but this effect seems at least not to be strong enough to outweigh all the advantages of having a welleducated spouse. because of the clear positive association between the own and parents’ education. even after a marital disruption. would help for a better-educated man to move to a municipality with many well-educated people. In addition. In contrast to what has been reported by some authors. colleagues or neighbours in the municipality (while this causal channel would have appeared less likely if there were no effect of sibling’s education). As an illustration of that. however. Anyway. for example. Thus. Once again. which have typically also considered older age groups and often used other indicators of socio-economic status and poorer control for own position. beyond his or her education. Such adverse education effects were estimated also in another Norwegian study (Strand & Kunst. have pointed in the opposite direction. One might argue that a high education of a spouse also could be problematic because the person under consideration might feel inferior (perhaps depending on whether the situation was foreseen when the couple decided to marry). for the previously married. as reported also by others. It is more difﬁcult to understand why a beneﬁcial effect should be restricted to men. See Appendix Table A1 for results from a simple analysis. it should be kept in mind that selective migration and common community factors behind average education and mortality in principle may have biased the estimates in any direction. Bentley.) Other investigations. however (2%). a beneﬁcial effect is seen only among men who themselves have high education or are married. one year of additional education for a spouse is associated with a 6% reduction of a man’s mortality. Turrell. 2006). selection may be involved as well: having a well-educated spouse may to some extent be a result of the person’s own resources. Education of parents The adverse effects of mother’s or father’s education stand in contrast to the beneﬁcial effects of spouse’s and sibling’s education and average education (for some groups). one may beneﬁt from social interaction with friends. very similar effects of parents’ education appeared. but this is because it tends to get high Education of spouse The education of the spouse or. the average education may. the newborn child of a well-educated couple has a particularly good chance of a long life. for example. Bromm. and especially married men. while the corresponding effect of his own education is 9%. there were beneﬁcial effects of parents’ education in the Norwegian data when own education was left out (see Appendix Table A1). Kravdal / Social Science & Medicine 66 (2008) 620–636 631 learns from and imitates siblings. or that health could be improved by encouraging the spouse to return to school to ﬁnish a degree. This is in line with other recent studies. based on almost the same young cohorts and the same type of data. we cannot be really sure that any given person can add years to life by choosing a spouse with much rather than with little education. Earlier studies provide no clues. Marital status differentials in the effect of community socioeconomic resources have never been addressed before. 2007). In other words. Such a stress component among the less educated may outbalance the beneﬁcial effect stemming from other factors. one should be careful to give the estimates a causal interpretation and conclude that it. For example. but if these variables were left out of the present analysis. but have not been reported from other countries. However.ARTICLE IN PRESS Ø. Thus. and it is of course possible that the characteristics that have stimulated a spouse to take high education may be responsible for much of the lower mortality. This interaction with own education would be consistent with an idea that those with little education may feel stressed by being surrounded by people with higher education. As pointed out above. who probably also have higher incomes (which may be a more visible characteristic). there are several plausible reasons why partner’s education may contribute positively to a person’s health. while there is no corresponding advantage of high relative education among the better-educated. and no clear conclusions can be drawn from the few investigations that have considered sex differentials in such effects (Kavanagh. Sibling’s education has weaker impact. affect the quality of health services and some other structural factors. the former spouse is negatively associated with mortality according to the Norwegian data. spouse’s education has less importance than own education. both for women and men. . however. (That study did not include the education of other family members or people in the municipality. & Subramanian. A good control for own position is indeed important.
such as cancer. and there is not a correspondingly pronounced link between father’s and son’s education. that the overall mortality of a couple with high education is even lower compared to that of a lesseducated couple than one might assume from estimated effects of own education. Moreover. less clearly. However.. Conclusion In addition to conﬁrming the sharply protective effect of one’s own education on mortality. Similarly. There are also effects of the education of the oldest sibling and. of the siblingin-law. that parental resources improve childhood health. as few signiﬁcant effects of parents-in-laws’ education appear. one may be more directly affected by the parents-in-law. Net of that. the parents’ education is adversely linked with mortality. the results might reﬂect that the harmful effects of parents’ education tend to be most dominant for the causes of death that are most relevant for women. if mother’s education tends to be a particularly strong determinant of a daughter’s education. but a beneﬁcial effect appears among men with college education. 1994). there is some evidence that girls are more inﬂuenced by parents’ health behaviour than boys (Flay et al. which in turn may have implications for the partner’s mortality. for better or worse. First. The average education in the municipality is not generally associated with mortality.. the effects of parents’ education were not particularly sharp among the least educated. although one’s own education is more important. In principle. mortality is lower among those who have or have had a welleducated spouse than among those with a less educated spouse. Such knowledge may be valuable both for health personnel directly involved in support and treatment. If that also means that they feel more stressed by parental demands. this study based on a large. Alternatively. Education of parents-in-law With respect to parents-in-law’s education. 2007). for example. which are seen especially with respect to mother’s education.ARTICLE IN PRESS 632 Ø. Most importantly. parents’ education may be correlated with the person’s own endowments. The sex differences in the effects of parents’ education. One implication of these ﬁndings is. though probably less than by parents. by how they have achieved relative to their parents. Finally. as seen also in another Norwegian study (Strand & Kunst. A more adverse effect for women might also reﬂect that they are more inﬂuenced. 2003). through for example learning about health behaviour or comparison. are hard to understand. though. and for politicians and planners who are . but this would be inconsistent with some recent ﬁndings about sex-speciﬁc responses to economic deprivation (Yngwe et al. For example. Documentation of such a pattern is lacking. although not necessarily with exactly the same strength. On the other hand. the subgroup with better-educated parents may have had serious problems with implications both for their educational careers and their mortality as adults. Second. Parents’ education should operate through the same mortality-depressing factors as spouse’s education. upward educational mobility may signal special resources. behaviour and interests in adolescence. though probably not very likely in these Norwegian cohorts. Kravdal / Social Science & Medicine 66 (2008) 620–636 education. among those who themselves have low education. Another possibility. rather than that of a son. It is also possible. the spouse’s health and health behaviour may be affected adversely through the same channels as just described. the effect is partly or fully a result of selection: as explained earlier. with possibly beneﬁcial long-term consequences. parents’ education affects mortality adversely. the observed differences might be due to selection. because both partners beneﬁt for the other’s education. Why then do we see these adverse effects? One might perhaps suspect that those who attain a low level of education compared to their parents suffer from a feeling of inferiority. which is also supported by the data. It would seem reasonable that such effects are weak. This has not always been found in other studies. two types of mechanisms might be relevant. the prediction could go in either direction. high-quality data material documents that the education of close family members also matters. Unfortunately. which suggests that there either is no such relative-education effect or that there is also a corresponding beneﬁt of a high relative education among the better-educated. though without substantiation in the literature. the literature provides a weak basis for further speculation about these possibilities. may be that well-educated parents are more demanding and have high expectations that are perceived as burdening for the children regardless of their own achievements.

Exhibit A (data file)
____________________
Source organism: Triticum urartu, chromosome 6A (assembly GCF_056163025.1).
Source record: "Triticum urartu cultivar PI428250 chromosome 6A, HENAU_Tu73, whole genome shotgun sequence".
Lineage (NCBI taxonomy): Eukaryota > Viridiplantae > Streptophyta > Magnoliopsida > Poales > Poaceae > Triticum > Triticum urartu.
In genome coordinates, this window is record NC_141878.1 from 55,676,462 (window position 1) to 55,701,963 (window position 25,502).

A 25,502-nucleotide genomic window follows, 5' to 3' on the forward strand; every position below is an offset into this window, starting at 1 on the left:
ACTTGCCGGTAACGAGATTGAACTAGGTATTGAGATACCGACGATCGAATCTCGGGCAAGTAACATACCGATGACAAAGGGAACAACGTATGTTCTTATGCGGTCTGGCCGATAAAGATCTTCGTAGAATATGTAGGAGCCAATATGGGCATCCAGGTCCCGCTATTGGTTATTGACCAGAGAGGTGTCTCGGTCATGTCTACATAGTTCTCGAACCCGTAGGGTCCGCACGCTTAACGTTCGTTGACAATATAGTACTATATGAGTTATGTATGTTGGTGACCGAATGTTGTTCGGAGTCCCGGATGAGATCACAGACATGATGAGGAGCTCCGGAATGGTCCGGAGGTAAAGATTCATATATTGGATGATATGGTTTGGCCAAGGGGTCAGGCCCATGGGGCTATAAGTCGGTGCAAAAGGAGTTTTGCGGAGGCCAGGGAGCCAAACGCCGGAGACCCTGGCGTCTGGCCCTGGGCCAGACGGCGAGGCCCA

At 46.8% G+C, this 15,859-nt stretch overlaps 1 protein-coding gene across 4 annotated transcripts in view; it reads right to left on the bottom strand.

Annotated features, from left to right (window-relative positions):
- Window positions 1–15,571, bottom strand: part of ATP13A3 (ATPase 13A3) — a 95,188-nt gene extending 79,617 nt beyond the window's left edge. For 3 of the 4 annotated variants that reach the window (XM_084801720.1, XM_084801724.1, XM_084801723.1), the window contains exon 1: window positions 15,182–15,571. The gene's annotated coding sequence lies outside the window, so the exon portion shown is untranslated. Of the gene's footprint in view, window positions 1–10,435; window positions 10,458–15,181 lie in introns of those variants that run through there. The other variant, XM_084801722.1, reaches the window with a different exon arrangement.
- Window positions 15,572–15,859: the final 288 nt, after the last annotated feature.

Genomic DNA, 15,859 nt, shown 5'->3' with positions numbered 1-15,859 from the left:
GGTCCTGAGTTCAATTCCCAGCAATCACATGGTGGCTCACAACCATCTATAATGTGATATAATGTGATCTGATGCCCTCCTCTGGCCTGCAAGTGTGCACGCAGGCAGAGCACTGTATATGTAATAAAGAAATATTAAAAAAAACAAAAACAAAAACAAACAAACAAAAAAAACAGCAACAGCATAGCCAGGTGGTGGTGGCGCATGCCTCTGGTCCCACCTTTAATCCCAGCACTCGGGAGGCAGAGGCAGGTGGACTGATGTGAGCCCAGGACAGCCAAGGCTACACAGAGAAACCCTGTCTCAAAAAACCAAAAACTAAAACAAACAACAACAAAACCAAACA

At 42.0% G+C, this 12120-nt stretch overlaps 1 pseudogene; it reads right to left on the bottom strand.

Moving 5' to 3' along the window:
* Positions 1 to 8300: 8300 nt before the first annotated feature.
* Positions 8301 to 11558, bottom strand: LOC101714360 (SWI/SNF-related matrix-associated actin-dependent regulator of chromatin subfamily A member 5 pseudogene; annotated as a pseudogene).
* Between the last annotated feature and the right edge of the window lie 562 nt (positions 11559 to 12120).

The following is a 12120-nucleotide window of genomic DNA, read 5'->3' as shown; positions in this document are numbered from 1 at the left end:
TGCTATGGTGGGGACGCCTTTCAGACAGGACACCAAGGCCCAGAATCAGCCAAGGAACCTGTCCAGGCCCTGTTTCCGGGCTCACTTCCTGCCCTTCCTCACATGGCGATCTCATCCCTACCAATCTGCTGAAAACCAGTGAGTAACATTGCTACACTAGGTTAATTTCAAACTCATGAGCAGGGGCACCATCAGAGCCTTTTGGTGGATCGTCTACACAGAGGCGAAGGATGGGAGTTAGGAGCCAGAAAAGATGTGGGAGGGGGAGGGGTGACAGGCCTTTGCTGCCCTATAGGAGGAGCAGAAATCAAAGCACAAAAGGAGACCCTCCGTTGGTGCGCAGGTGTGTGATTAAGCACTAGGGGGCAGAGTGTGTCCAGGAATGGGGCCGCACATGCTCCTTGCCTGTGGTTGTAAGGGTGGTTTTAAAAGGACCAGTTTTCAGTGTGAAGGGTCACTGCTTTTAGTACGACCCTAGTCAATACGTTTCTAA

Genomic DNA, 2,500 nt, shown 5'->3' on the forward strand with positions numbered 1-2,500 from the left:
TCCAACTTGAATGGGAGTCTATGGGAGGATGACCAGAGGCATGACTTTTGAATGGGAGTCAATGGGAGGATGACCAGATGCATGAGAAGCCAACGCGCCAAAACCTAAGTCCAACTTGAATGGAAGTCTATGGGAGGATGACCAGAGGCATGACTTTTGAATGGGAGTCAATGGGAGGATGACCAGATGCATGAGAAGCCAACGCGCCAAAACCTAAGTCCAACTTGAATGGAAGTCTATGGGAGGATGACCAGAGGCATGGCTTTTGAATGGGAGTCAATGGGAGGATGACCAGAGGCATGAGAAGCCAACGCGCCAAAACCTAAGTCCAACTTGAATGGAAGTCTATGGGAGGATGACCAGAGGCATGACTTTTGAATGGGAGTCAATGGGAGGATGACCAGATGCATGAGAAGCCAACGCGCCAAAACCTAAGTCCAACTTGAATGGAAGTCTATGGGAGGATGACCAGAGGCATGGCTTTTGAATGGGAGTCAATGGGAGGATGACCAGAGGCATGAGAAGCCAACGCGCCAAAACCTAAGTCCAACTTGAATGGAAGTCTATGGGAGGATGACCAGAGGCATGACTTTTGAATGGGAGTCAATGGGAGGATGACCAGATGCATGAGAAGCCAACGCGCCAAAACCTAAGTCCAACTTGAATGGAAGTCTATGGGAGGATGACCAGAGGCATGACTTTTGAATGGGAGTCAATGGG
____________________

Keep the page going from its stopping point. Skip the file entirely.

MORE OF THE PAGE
932**** 0. Table A1 Effects of own and parents’ education on mortality at age 30–53 among Norwegian women and men born 1950–1973.799**** 0. and in common with most other studies of the education-mortality relationship.036**** 0.10.032**** 0. .015* 0.048**** *po0. rather than the entire population. ***po0.05. The patterns may be quite similar in other countries. given the possibility of confounding. as many of the mechanisms suggested here as potentially responsible for the links between others’ education and mortality seem broadly relevant.01.970**** 0.976** 0.844**** 1. a person should not necessarily expect that ﬁnding a well-educated partner or moving to a community with a high average education will be beneﬁcial to his or her health. mother’s or father’s education are missing are excluded.995 1. Appendix A Effects of own and parents’ education on mortality at age 30–53 among Norwegian women and men are shown in Table A1. the strength of the various relationships may well differ.991 0. In particular. The models only include age and period in addition to the education variables for which estimates are shown in the column of estimates. ****po0. However.805**** 1. the additional support from the Norwegian Research Council. It is certainly possible that those who get a good education themselves may beneﬁt from that. differences in educational levels between communities may have a particularly modest effect in Norway because of national regulation of social and health services and intra-national economic transfers. and that there are advantageous ‘spill-over’ effects on other as well.001 two-tailed test. Other effects might have been seen in the older population.985** 0.799**** 1. **po0. education may have less impact on people’s economic resources in a Nordic egalitarian welfare country with generally low income inequality (United Nations. and not cohabitants.ARTICLE IN PRESS Ø.807**** 0. The educational level among people in a smaller community might have had another effect than the municipality-level average. and the helpful comments from Emily Grundy and four anonymous reviewers are greatly appreciated. and the childhood-health argument may be even less relevant for young Norwegians than for their contemporaries in other countries. Fourthly.983 0. 2006) than elsewhere.838**** 1. Kravdal / Social Science & Medicine 66 (2008) 620–636 633 concerned about social inequalities in health and mortality and need as complete picture as possible about these inequalities.845**** 1. An additional complicating factor in such a prediction would be that a higher education for some people would increase the chance of others taking more education. Unfortunately.912**** 0. and the estimates should not be used to predict how a further expansion of education in Norway will affect the level of mortality. The support from the centre. but there is uncertainty even about the ﬁrst of these causal effects. as discussed above.859**** 0.949**** 0. Another is that the data only allowed relatively young adults to be considered.067**** 0. and economic resources may be less important for health. according to different models (odds ratios without conﬁdence intervals)a Men Own education Education of mother Education of father Women Own education Education of mother Education of father 0. the study has four major limitations. the municipality is the lowest possible level of aggregation. Thirdly. Acknowledgement This study was largely carried out while the author was at the Centre for Advanced Studies at the Norwegian Academy of Science.033**** 0. In this case. one cannot know whether the estimates reﬂect only causal effects. One is that only spouses could be identiﬁed. three main types of confounders seem plausible. a Persons for whom own. Moreover. Moreover.045**** 1. One of them is linked in particular to parents’ education and may explain why the estimated effect of that education variable is different from those of all others.